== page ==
There were peo­ple at­tend­ing the con­ven­tion from over 100 coun­tries. As I walked around the site with my guide, a trainee Imam from Cal­gary, I was in­tro­duced to guests from Pak­istan, Ghana, Canada and Brazil. Many were wear­ing tra­di­tional cloth­ing; bright African fab­rics, in­tri­cate In­dian head­dresses and stun­ning Asian silks. At the cen­tre of the site, a dis­play of over 100 na­tional flags flut­tered in the strong breeze. In the cen­tre, on a raised plat­form, the flag of the Ah­madiyya flew along­side the Union Jack, both guarded by four men. “The plat­form is guarded,” said my guide, “to show that we are pre­pared to de­fend our be­liefs and our coun­try, wher­ever we live. The two go to­gether.”

The hospi­tal­ity of my hosts was ex­tra­or­di­nary. Heavy rain had pro­duced Glas­ton­buryesque ar­eas of mud which my flimsy shoes were not pre­pared for. No mat­ter. Within min­utes of my ar­rival a pair of boots had been found in ex­actly my size. I was con­stantly asked if I was hun­gry, thirsty, or needed to sit. Be­fore I knew I needed any­thing, it was pro­vided. This, said my host, was all part of the Ah­madi com­mit­ment to hospi­tal­ity to the stranger.

The con­ven­tion lasts for three days and is en­tirely vol­un­teer led. Ev­ery­body pitches in, from the young men man­ning the carparks, to the teenagers peel­ing pota­toes for nine hours straight, and the young chil­dren on lit­ter duty. I spoke to Sameera who has been com­ing to the Jal­sana all her life. She told me that the only year she didn’t vol­un­teer was when her baby was six months old. She didn’t en­joy do­ing noth­ing and has vol­un­teered ev­ery year since.

I ar­rived on the fi­nal day, in time to wit­ness a re­mark­able mo­ment. As peo­ple gath­ered in the huge cen­tral mar­quee, with thou­sands more out­side watch­ing events on screens, the Caliph ar­rived. He kneeled on the ground and put out his hands. The men around him held on to his fingers, and those be­hind them held on to their shoul­ders. Each man held on to the man in front, to form un­bro­ken lines of hu­man con­tact, stretch­ing from the Caliph out into the crowd.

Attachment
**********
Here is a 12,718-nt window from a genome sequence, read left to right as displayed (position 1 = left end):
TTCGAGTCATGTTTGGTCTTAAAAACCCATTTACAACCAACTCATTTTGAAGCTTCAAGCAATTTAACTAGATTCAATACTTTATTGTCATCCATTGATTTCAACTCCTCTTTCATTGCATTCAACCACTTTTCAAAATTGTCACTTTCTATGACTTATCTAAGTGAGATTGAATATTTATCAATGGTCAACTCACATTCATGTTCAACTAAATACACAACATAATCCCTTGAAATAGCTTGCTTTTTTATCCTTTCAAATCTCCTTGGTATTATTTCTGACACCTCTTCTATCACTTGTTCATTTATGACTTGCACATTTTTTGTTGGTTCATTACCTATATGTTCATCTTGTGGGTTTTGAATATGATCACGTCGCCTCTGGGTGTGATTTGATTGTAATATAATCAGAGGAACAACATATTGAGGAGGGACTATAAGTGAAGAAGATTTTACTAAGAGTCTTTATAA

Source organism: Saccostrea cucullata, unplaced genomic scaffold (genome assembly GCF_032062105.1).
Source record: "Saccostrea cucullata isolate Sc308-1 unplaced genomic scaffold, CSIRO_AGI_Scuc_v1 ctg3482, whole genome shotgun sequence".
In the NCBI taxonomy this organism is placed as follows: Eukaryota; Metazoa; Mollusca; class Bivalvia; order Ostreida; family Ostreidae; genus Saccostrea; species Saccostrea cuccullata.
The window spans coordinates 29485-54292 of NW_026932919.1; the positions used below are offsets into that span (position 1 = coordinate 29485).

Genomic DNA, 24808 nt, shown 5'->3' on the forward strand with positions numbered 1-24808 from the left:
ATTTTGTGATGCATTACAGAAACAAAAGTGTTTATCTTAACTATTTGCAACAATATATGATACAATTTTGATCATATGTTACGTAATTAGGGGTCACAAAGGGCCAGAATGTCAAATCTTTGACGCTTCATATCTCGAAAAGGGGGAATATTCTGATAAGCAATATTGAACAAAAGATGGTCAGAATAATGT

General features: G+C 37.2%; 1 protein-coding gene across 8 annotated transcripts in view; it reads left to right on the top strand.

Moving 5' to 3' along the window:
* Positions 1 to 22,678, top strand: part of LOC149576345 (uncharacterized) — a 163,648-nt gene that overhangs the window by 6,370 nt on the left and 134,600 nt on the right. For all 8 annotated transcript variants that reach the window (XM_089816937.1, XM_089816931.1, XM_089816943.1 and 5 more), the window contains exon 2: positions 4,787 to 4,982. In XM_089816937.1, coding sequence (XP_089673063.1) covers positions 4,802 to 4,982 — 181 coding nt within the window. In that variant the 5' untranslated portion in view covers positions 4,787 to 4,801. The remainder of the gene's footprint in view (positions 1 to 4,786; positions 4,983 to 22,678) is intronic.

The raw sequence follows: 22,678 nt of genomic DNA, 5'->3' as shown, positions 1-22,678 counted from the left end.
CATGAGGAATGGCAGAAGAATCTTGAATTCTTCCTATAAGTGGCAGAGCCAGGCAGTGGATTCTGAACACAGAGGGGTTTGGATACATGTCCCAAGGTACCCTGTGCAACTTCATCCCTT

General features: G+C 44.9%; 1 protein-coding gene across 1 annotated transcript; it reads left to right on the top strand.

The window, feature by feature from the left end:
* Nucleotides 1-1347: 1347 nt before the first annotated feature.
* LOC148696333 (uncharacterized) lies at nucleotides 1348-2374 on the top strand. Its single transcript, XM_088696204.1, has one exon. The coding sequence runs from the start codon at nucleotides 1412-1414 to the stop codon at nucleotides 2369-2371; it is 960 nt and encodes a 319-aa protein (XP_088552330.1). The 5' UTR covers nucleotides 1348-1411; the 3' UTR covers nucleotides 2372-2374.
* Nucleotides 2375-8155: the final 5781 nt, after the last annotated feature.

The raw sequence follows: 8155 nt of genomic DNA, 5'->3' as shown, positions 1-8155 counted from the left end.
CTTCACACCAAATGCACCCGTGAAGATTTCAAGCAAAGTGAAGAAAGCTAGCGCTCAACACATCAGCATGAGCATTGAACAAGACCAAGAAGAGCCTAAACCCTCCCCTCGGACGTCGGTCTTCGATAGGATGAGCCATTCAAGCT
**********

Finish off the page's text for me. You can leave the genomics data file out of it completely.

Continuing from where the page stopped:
The Caliph read out the pledge of al­le­giance, line by line, in a va­ri­ety of lan­guages, and the gath­ered crowd re­peated af­ter him. My guide pointed out that the men clos­est to the Caliph in­cluded those who had most re­cently con­verted. He added that he had at­tended the con­ven­tion for 23 years and had never man­aged to get this close to His Ho­li­ness. His words re­minded me of the mix­ture of awe and love that Cha­sidic fol­low­ers of­ten feel for their Rebbe.

Af­ter the pledge, which in­cluded a com­mit­ment to spread­ing peace to all and ha­tred to none, the men bowed in prayer. Slowly, some be­gan to cry. Then sob. The sound of grown men cry­ing re­ver­ber­ated around the huge mar­que. It was as­tound­ing. And rather hum­bling.

Then, just as quickly as he had ar­rived, the Caliph left, and the crowds be­gan to dis­perse to other ar­eas of the huge site. Be­fore I left, I was in­tro­duced to the leader of the Ah­madi Youth Or­gan­i­sa­tion in the UK. As he de­scribed the struc­ture and ac­tiv­i­ties of his or­gan­i­sa­tion, I was struck by how sim­i­lar it was to Tribe, RSY or any other Jewish youth or­gan­i­sa­tion. And how many core sim­i­lar­i­ties our com­mu­ni­ties share. It was a re­mark­able, and hum­bling, ex­pe­ri­ence.

As I re­turned my press pass to the still-de­serted me­dia tent, I once again felt how skewed our me­dia can be in re­gard to faith com­mu­nity re­la­tions. And proud to have played a small part in re­dress­ing the im­bal­ance.


The world­wide Caliph of the Ah­madiyya Mus­lim com­mu­nity lead­ing the prayers af­ter the flag hoist­ing cer­e­mony